Last week, the DC City Council backed off on its plans to hand a regulatory privilege to the DC taxi industry. Last July, the Council had considered adopting legislation that seemed tailor-made for the taxis. It would have required luxury “sedan-class” vehicles, which compete with taxis, to charge no less than five times (!) the rate that taxis charge. The legislation directly challenged Uber, a popular service that allows customers to summon clean and reliable sedans to their location using a cell phone app.
Like Emily, I was excited to hear that the Council had come to its senses. But then I read the legislation. As I wrote in this weekend’s Examiner:
To be sure, this is a significant improvement over what council members were considering. They will not be regulating a valuable consumer service out of existence so that a well-connected taxi industry can maintain its precious monopoly. But when you dig into the legislation, it appears that the council earned Uber’s praise by — you guessed it — finding a way to privilege Uber. That’s because the legislation mandates that “public vehicles-for-hire using a digital dispatch service shall be licensed.”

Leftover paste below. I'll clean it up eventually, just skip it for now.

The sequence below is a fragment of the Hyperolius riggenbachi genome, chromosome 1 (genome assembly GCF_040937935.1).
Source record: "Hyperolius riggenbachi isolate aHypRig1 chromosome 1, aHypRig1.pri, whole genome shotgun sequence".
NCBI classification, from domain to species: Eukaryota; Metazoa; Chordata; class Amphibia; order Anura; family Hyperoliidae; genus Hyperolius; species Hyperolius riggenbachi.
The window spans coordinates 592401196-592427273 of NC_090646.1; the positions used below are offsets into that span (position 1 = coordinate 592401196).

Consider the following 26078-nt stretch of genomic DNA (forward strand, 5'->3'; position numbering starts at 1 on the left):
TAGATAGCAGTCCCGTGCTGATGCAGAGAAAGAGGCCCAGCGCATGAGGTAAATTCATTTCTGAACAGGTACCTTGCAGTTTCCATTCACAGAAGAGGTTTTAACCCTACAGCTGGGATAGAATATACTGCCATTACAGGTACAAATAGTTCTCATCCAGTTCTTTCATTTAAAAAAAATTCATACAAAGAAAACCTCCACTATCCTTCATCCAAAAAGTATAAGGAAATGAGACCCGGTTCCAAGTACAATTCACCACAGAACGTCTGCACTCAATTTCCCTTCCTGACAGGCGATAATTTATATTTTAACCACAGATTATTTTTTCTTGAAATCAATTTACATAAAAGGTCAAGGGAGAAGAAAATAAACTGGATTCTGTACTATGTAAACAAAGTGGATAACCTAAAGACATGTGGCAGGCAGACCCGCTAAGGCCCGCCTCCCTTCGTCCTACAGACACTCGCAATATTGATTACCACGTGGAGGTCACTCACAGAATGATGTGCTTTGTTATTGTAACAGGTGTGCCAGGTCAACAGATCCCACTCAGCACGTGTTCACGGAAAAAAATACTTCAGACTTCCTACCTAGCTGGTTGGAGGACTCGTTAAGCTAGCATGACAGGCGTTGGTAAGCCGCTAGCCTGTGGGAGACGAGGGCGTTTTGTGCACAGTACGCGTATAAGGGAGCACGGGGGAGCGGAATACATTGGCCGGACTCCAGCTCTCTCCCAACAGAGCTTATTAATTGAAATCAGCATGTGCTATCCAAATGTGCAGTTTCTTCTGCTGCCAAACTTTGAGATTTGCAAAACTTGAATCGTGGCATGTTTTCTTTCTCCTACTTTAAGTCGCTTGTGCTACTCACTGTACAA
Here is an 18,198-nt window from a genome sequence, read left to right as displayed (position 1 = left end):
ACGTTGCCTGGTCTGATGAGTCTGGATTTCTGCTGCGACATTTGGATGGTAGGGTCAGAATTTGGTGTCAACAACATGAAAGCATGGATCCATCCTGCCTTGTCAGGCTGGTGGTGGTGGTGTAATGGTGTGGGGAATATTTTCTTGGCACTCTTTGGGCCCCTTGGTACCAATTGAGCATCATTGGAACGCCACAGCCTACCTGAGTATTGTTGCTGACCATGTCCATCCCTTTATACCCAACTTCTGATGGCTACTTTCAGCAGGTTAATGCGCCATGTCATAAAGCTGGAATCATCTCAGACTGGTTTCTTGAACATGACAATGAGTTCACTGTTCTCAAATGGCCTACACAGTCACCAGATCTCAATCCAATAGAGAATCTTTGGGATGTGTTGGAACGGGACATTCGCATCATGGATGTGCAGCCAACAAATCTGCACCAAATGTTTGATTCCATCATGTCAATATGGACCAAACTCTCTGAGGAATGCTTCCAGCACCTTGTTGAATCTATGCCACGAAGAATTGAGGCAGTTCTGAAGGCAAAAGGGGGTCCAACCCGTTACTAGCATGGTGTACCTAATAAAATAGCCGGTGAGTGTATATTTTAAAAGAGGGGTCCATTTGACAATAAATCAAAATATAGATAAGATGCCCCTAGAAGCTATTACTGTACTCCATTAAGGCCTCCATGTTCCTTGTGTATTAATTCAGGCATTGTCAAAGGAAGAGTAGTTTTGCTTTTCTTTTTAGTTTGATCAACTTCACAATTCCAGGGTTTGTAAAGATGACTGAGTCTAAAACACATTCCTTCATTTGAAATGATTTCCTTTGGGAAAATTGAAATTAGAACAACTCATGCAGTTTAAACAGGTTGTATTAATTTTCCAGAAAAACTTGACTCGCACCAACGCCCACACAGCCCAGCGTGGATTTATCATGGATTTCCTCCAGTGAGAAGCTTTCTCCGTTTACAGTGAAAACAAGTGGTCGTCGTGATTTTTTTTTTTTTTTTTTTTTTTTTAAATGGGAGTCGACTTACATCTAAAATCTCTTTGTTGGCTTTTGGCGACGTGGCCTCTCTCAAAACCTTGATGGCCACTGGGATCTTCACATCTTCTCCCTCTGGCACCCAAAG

As tech reporter Ryan Lawler points out, the licensing requirement erects a barrier to entry for other businesses.
For the full story, including some info on what the taxis got in return, click here.